Gary Barwin wrote the text and music; Jenna Mariash directed. Despite the somewhat literal correspondence of video images to text, I found the former interesting and diverse enough that they avoid creating a feeling of redundancy, and instead contribute to a thoroughly enjoyable videopoem.
Canadian performance poet Shane Koyczan headed up this collaborative project, which has its own website. The YouTube version has gone viral, with more than 5 million views in the first week. Quoting the website:
To This Day Project is a project based on a spoken word poem written by Shane Koyczan called “To This Day”, to further explore the profound and lasting impact that bullying can have on an individual.
Schools and families are in desperate need of proper tools to confront this problem. We can give them a starting point… A message that will have a far reaching and long lasting effect in confronting bullying.
Animators and motion artists brought their unique styles to 20 second segments that will thread into one fluid voice.
This collaborative volunteer effort will demonstrate what a community of caring individuals are capable of when they come together.
This was produced by Leah Nelson, Jorge R. Canedo Estrada and Alicia Katz at Giant Ant. The component 20-second clips were each posted to Vimeo by their creators, if you’d like to investigate any of them further. I’ll just reproduce the list of 86 animators and motion artists from the credits page of the website: Ryan Kothe, Mike Healey, Will Fortanbary, Brian San, Diego De la Rocha, Gizelle Manalo, Adam Plouff, Mike Wolfram, Hyun Min Bae, Oliver Sin, Viraj Ajmeri, Vishnu Ganti, Yun Wang, Boris Wilmot, Cameron Spencer, DeAndria Mackey, Matt Choi, Reimo Õun, Samantha Bjalek, Eli Treviño, Ariel Costa, Caleb Coppock, James Mabery, Samir Hamiche, Waref Abu Quba, Deo Mareza and Clara, Josh Parker, Scott Cannon, Thomas McKeen, Kaine Asika, Marcel Krumbiegel, Teresa del Pozo, Eric Paoli Infanzón, Maxwell Hathaway, Rebecca Berdel, Zach Ogilvie, Anand Mistry, Dominik Grejc, Gideon Prins, Lucy Chen, Mercedes Testa, Rickard Bengtsson, Stina Seppel, Daniel Göttling, Julio C. Kurokodile, Marilyn Cherenko, Tim Darragh, Jaime Ugarte, Joe Donaldson, Josh Beaton, Margaret Schiefer, Rodrigo Ribeiro, Ryan Kaplan, Yeimi Salazar, Daniel Bartels, Joe Donaldson, Daniel Molina, Sitji Chou, Tong Zhang, Luc Journot, Vincent Bilodeau, Amy Schmitt, Bert Beltran, Daniel Moreno Cordero, Marie Owona, Mateusz Kukla, Sean Procter, Steven Fraser, Aparajita R, Ben Chwirka, Cale Oglesby, Igor Komolov, Markus Magnusson, Remington McElhaney, Tim Howe, Agil Pandri, Jessie Tully, Sander Joon, Kumphol Ponpisute, James Waters, Chris Koelsch, Ronald Rabideau, Alessandro & Manfredi, Andrea López, and Howey Mitsakos.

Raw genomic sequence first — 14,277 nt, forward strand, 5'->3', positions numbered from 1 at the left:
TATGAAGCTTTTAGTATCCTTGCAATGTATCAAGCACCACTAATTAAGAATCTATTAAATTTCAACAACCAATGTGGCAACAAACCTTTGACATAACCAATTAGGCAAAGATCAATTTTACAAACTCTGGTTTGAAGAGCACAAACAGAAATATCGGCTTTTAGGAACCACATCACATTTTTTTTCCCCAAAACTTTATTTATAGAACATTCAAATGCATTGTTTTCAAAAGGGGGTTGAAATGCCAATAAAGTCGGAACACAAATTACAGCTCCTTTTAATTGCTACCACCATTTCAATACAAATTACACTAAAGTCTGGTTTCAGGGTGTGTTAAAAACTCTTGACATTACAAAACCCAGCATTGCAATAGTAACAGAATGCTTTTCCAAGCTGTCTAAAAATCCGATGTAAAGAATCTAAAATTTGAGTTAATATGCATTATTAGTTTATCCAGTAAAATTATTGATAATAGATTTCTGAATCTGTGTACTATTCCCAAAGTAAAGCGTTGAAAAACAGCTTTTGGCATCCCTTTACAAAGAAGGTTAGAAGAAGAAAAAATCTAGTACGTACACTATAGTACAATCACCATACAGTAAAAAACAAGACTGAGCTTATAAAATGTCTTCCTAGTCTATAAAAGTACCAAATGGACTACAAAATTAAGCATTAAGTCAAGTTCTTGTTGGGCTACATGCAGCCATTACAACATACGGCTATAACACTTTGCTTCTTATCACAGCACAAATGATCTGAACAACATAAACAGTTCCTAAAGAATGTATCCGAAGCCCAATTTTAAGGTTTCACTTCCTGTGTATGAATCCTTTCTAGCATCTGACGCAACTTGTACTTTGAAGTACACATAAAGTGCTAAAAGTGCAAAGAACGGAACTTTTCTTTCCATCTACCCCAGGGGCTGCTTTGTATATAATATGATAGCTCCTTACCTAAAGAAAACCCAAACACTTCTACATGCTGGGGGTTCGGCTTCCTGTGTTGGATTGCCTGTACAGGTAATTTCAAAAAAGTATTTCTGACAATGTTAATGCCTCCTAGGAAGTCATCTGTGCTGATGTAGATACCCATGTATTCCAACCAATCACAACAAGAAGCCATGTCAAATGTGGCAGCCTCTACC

This is Little Theatres, a jaw-droppingly good stop-motion short directed and animated by Stephanie Dudley. It’s based on a poem in Galician, the language of northwest Spain, by the Canadian poet Erín Moure, from her book, Little Theatres (Teatriños).
The film has its own website. According to the About page,
The poem is the second in a series of six by Erín in her award-winning book, Little Theatres. Each poem is an homage to a simple, humble food, such as potatoes, onions, and cabbage. The poems examine our relationship to food, and draw new insights to how these basic foods relate to life, as well as how we relate to each other. In looking more closely at the simple, everyday elements of life, we learn to appreciate their beauty.
The film Little Theatres is an interpretation of what Little Theatres are. It is an exploration of layers: layers of space, and layers of words, both spoken and written. The exploration begins and ends with a simple cabbage.
The film is also available with subtitles in French. (Moure’s multilingual abilities were a source of confusion for me at first, since the Wikipedia article about her mentions that her mother is from the part of western Ukraine known as Galicia — unrelated to the Galicia in the Iberian peninsula except inasmuch as both regions were originally settled by Celts. To compound the confusion, I’ve filed this film under both Canada and Galicia in the index, since the poem, if not the poet, is clearly Galician.)